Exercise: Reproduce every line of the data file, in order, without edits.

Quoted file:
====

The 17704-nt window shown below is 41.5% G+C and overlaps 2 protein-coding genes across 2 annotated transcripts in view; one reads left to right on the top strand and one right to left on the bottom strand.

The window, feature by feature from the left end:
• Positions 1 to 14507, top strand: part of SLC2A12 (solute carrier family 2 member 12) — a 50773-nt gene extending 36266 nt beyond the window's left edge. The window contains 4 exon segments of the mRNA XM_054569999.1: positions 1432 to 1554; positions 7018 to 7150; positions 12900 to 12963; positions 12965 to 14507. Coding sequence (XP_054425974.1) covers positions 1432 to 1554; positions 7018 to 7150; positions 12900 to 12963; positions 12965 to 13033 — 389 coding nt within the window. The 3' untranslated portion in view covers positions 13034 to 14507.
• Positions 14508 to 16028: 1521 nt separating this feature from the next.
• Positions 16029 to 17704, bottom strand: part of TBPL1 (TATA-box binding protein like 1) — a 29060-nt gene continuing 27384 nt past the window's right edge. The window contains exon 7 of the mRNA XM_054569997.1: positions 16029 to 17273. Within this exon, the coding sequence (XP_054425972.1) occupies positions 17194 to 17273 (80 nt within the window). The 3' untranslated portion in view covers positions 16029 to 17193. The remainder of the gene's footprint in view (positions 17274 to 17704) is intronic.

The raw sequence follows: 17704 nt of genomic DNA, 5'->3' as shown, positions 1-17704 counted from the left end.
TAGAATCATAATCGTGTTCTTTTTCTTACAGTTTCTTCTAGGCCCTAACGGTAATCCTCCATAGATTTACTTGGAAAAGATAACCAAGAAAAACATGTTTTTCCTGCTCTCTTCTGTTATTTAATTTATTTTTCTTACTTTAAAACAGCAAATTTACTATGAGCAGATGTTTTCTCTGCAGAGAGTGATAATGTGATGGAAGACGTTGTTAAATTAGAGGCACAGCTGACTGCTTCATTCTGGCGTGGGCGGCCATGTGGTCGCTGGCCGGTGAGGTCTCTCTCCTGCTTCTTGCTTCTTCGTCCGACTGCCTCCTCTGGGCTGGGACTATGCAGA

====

The 17704-nt window shown below is 41.5% G+C and overlaps 2 protein-coding genes across 2 annotated transcripts in view; one reads left to right on the top strand and one right to left on the bottom strand.

The window, feature by feature from the left end:
• Positions 1 to 14507, top strand: part of SLC2A12 (solute carrier family 2 member 12) — a 50773-nt gene extending 36266 nt beyond the window's left edge. The window contains 4 exon segments of the mRNA XM_054569999.1: positions 1432 to 1554; positions 7018 to 7150; positions 12900 to 12963; positions 12965 to 14507. Coding sequence (XP_054425974.1) covers positions 1432 to 1554; positions 7018 to 7150; positions 12900 to 12963; positions 12965 to 13033 — 389 coding nt within the window. The 3' untranslated portion in view covers positions 13034 to 14507.
• Positions 14508 to 16028: 1521 nt separating this feature from the next.
• Positions 16029 to 17704, bottom strand: part of TBPL1 (TATA-box binding protein like 1) — a 29060-nt gene continuing 27384 nt past the window's right edge. The window contains exon 7 of the mRNA XM_054569997.1: positions 16029 to 17273. Within this exon, the coding sequence (XP_054425972.1) occupies positions 17194 to 17273 (80 nt within the window). The 3' untranslated portion in view covers positions 16029 to 17193. The remainder of the gene's footprint in view (positions 17274 to 17704) is intronic.

The raw sequence follows: 17704 nt of genomic DNA, 5'->3' as shown, positions 1-17704 counted from the left end.
TAGAATCATAATCGTGTTCTTTTTCTTACAGTTTCTTCTAGGCCCTAACGGTAATCCTCCATAGATTTACTTGGAAAAGATAACCAAGAAAAACATGTTTTTCCTGCTCTCTTCTGTTATTTAATTTATTTTTCTTACTTTAAAACAGCAAATTTACTATGAGCAGATGTTTTCTCTGCAGAGAGTGATAATGTGATGGAAGACGTTGTTAAATTAGAGGCACAGCTGACTGCTTCATTCTGGCGTGGGCGGCCATGTGGTCGCTGGCCGGTGAGGTCTCTCTCCTGCTTCTTGCTTCTTCGTCCGACTGCCTCCTCTGGGCTGGGACTATGCAGA